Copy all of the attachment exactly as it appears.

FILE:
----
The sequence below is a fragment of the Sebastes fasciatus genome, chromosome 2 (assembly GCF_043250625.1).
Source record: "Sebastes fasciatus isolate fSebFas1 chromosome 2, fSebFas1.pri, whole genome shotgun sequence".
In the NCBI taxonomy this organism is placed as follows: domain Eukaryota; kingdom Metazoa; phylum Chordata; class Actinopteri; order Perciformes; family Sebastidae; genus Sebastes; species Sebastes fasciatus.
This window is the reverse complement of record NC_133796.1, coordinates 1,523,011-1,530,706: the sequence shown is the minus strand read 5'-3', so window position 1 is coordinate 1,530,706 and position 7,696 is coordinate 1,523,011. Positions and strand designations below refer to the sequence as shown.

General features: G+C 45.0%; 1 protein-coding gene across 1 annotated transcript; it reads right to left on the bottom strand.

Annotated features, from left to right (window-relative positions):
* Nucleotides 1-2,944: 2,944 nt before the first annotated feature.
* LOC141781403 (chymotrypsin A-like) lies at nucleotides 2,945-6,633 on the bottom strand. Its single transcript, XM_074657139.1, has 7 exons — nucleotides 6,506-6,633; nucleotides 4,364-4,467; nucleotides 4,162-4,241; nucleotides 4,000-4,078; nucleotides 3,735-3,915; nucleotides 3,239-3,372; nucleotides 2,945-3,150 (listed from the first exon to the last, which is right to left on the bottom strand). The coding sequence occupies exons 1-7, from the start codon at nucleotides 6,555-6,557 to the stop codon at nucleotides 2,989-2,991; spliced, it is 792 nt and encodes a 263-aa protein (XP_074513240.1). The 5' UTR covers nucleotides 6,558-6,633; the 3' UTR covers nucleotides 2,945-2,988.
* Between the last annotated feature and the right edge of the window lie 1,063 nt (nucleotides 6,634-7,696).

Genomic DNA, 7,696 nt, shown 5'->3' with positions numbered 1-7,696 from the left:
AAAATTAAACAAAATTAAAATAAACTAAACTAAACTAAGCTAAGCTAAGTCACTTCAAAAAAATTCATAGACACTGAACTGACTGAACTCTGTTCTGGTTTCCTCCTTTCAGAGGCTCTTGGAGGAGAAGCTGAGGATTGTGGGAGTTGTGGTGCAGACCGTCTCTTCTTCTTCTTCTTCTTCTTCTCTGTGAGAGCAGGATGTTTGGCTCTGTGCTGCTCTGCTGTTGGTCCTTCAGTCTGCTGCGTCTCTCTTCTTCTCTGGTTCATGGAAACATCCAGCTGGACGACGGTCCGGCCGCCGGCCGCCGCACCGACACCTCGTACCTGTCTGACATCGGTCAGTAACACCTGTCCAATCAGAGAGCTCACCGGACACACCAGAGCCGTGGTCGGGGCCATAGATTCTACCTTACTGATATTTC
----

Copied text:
The sequence below is a fragment of the Sebastes fasciatus genome, chromosome 2 (assembly GCF_043250625.1).
Source record: "Sebastes fasciatus isolate fSebFas1 chromosome 2, fSebFas1.pri, whole genome shotgun sequence".
In the NCBI taxonomy this organism is placed as follows: domain Eukaryota; kingdom Metazoa; phylum Chordata; class Actinopteri; order Perciformes; family Sebastidae; genus Sebastes; species Sebastes fasciatus.
This window is the reverse complement of record NC_133796.1, coordinates 1,523,011-1,530,706: the sequence shown is the minus strand read 5'-3', so window position 1 is coordinate 1,530,706 and position 7,696 is coordinate 1,523,011. Positions and strand designations below refer to the sequence as shown.

General features: G+C 45.0%; 1 protein-coding gene across 1 annotated transcript; it reads right to left on the bottom strand.

Annotated features, from left to right (window-relative positions):
* Nucleotides 1-2,944: 2,944 nt before the first annotated feature.
* LOC141781403 (chymotrypsin A-like) lies at nucleotides 2,945-6,633 on the bottom strand. Its single transcript, XM_074657139.1, has 7 exons — nucleotides 6,506-6,633; nucleotides 4,364-4,467; nucleotides 4,162-4,241; nucleotides 4,000-4,078; nucleotides 3,735-3,915; nucleotides 3,239-3,372; nucleotides 2,945-3,150 (listed from the first exon to the last, which is right to left on the bottom strand). The coding sequence occupies exons 1-7, from the start codon at nucleotides 6,555-6,557 to the stop codon at nucleotides 2,989-2,991; spliced, it is 792 nt and encodes a 263-aa protein (XP_074513240.1). The 5' UTR covers nucleotides 6,558-6,633; the 3' UTR covers nucleotides 2,945-2,988.
* Between the last annotated feature and the right edge of the window lie 1,063 nt (nucleotides 6,634-7,696).

Genomic DNA, 7,696 nt, shown 5'->3' with positions numbered 1-7,696 from the left:
AAAATTAAACAAAATTAAAATAAACTAAACTAAACTAAGCTAAGCTAAGTCACTTCAAAAAAATTCATAGACACTGAACTGACTGAACTCTGTTCTGGTTTCCTCCTTTCAGAGGCTCTTGGAGGAGAAGCTGAGGATTGTGGGAGTTGTGGTGCAGACCGTCTCTTCTTCTTCTTCTTCTTCTTCTCTGTGAGAGCAGGATGTTTGGCTCTGTGCTGCTCTGCTGTTGGTCCTTCAGTCTGCTGCGTCTCTCTTCTTCTCTGGTTCATGGAAACATCCAGCTGGACGACGGTCCGGCCGCCGGCCGCCGCACCGACACCTCGTACCTGTCTGACATCGGTCAGTAACACCTGTCCAATCAGAGAGCTCACCGGACACACCAGAGCCGTGGTCGGGGCCATAGATTCTACCTTACTGATATTTC